Miss Brixil and Miro inform the girls that they were unable to find the key card Sophia stole and ask where she hid it. When they cannot produce it, Rita is taken downstairs for punishment with a warning to the group that another girl will be punished each day until the card is found. Alone, Miss Brixil and Miro discuss the school’s dwindling funds and the pressure being put on them (ostensibly by powerful criminals) to produce results. During the night, Vivien finds that Sophia hid the key card behind her headboard and escapes, heading downstairs to rescue her. She frees Sophia, and they enter a crude operating room full of corpses, where they find the missing Rita dead, with her skin removed. Vivien insists they leave immediately, but Sophia refuses to go without the other girls. While Sophia goes to get them, Vivien finds a video in the lounge revealing that the facility is actually a rejuvenation clinic run by Miro; the girls are raised in a sterile environment so that their skin can eventually be transplanted onto rich buyers.
Sophia tries to warn the other girls about their situation, but they are initially suspicious of her. Vivien brings Miss Brixil to the rest of the group, where she reveals that Sophia is telling the truth. After locking Miss Brixil in the box, they lead the girls out of the facility, closely pursued by the guards. During a fight, Sophia is injured, but the two narrowly escape by hiding in a shed behind a security door. When the guards are unable to open the door, Miro arrives and attempts to manipulate Vivien into coming outside and helping him round up the other girls, revealing that their birth parents sold them to the facility as babies. Vivien, aware that Miro only cares about her appearance, cuts her face with the scalpel while Miro watches, distraught. Soon afterwards, henchmen lead Miro away to see their boss, the mastermind of the operation. A gunshot is heard; Miro has presumably been killed for losing control of the clinic. An exhausted Sophia and Vivien fall asleep inside the shed. They awaken the next morning to the door being broken down by Belarusian police and emergency service workers, who have already found the other girls. Sophia and Vivien are led to safety and hold hands while they experience rain and sunlight for the first time in their lives.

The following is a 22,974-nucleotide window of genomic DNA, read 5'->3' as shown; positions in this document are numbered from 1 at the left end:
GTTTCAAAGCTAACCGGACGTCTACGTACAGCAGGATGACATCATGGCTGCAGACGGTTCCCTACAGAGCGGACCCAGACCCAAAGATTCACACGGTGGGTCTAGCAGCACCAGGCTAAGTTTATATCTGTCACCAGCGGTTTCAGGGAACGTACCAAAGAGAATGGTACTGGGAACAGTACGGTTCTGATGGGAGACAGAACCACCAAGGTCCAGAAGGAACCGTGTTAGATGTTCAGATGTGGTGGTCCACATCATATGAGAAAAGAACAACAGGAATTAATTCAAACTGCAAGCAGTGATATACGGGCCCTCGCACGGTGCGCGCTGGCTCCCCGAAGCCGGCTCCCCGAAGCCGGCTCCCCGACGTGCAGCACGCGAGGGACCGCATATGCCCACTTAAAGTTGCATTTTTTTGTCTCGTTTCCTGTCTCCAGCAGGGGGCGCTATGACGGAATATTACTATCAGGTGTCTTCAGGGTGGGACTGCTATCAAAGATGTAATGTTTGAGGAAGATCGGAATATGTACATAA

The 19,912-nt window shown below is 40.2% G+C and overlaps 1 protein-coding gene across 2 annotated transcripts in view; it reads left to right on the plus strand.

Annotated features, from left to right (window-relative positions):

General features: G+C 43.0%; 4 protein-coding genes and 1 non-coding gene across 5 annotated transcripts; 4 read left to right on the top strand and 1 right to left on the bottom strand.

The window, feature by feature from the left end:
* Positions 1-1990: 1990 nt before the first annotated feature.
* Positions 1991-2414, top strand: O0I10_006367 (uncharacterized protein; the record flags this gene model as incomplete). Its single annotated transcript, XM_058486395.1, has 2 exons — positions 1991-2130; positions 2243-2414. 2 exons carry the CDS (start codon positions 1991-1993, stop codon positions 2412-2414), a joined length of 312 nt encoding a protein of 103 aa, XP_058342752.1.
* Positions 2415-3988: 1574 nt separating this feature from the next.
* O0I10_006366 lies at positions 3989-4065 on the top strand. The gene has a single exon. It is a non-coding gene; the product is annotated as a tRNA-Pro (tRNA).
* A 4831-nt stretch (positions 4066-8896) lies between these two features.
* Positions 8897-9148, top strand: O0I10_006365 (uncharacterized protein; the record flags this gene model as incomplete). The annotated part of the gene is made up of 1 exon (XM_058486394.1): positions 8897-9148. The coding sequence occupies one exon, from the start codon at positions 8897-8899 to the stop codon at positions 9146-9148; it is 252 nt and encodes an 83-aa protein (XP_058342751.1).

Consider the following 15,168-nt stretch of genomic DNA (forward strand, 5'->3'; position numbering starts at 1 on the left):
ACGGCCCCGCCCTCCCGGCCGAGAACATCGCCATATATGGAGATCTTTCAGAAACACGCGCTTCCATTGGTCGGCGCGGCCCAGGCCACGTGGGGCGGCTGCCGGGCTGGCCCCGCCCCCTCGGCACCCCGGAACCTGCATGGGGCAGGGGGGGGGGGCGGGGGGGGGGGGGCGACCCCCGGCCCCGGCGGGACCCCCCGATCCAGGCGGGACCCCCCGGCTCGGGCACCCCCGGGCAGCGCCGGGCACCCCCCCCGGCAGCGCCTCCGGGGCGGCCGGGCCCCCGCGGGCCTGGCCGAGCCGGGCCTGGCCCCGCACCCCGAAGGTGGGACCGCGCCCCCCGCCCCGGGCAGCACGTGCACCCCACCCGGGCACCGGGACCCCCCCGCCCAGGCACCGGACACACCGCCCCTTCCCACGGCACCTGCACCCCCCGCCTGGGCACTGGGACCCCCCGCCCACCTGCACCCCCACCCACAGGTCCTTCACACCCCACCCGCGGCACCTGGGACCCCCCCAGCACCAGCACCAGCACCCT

Filming took place in a former police station in Toronto that was built in the 1930s. Esterhazy was given complete freedom to use and adjust the building in any way she saw fit, and used this to create a "very real and gritty" set.
The role of Doctor Miro was portrayed by Peter Outerbridge, an actor who director Danishka Esterhazy had admired for years. Sara Canning, a friend of Esterhazy who played the lead part on her first feature film Black Field, was cast as Brixil in a role that was specifically written for her by Esterhazy. Katie Douglas, who was cast as Vivien, was an emerging young actress who impressed upon her first audition. Of Douglas' performance, Esterhazy said "Every day on set she would surprise me — in the very best way."
- "Level 16's brilliant narrative strategy makes for an enthralling viewing experience". National Post. 11 March 2019. Retrieved 12 April 2019.
- "Level 16 Review". The Hollywood Reporter. 27 February 2019. Retrieved 24 March 2019.
- "Review: Level 16 has shades of The Handmaid's Tale but loses tension as more is revealed". Now Magazine. 11 March 2019. Retrieved 12 April 2019.
- "Danishka's Dystopia: A Talk with Level 16 Director Danishka Esterhazy". That Shelf. 15 March 2019. Archived from the original on 14 April 2019. Retrieved 14 April 2019.
- "CBC Films Celebrates Canadian Features This Summer". Channel Canada, July 13, 2019.
- "5 questions with... Level 16 dir. Danishka Esterhazy". Hye's Musings. 11 March 2019. Retrieved 27 February 2021.
- "Interview with Level 16 Director Danishka Esterhazy". Clout Communications. Retrieved 27 February 2021.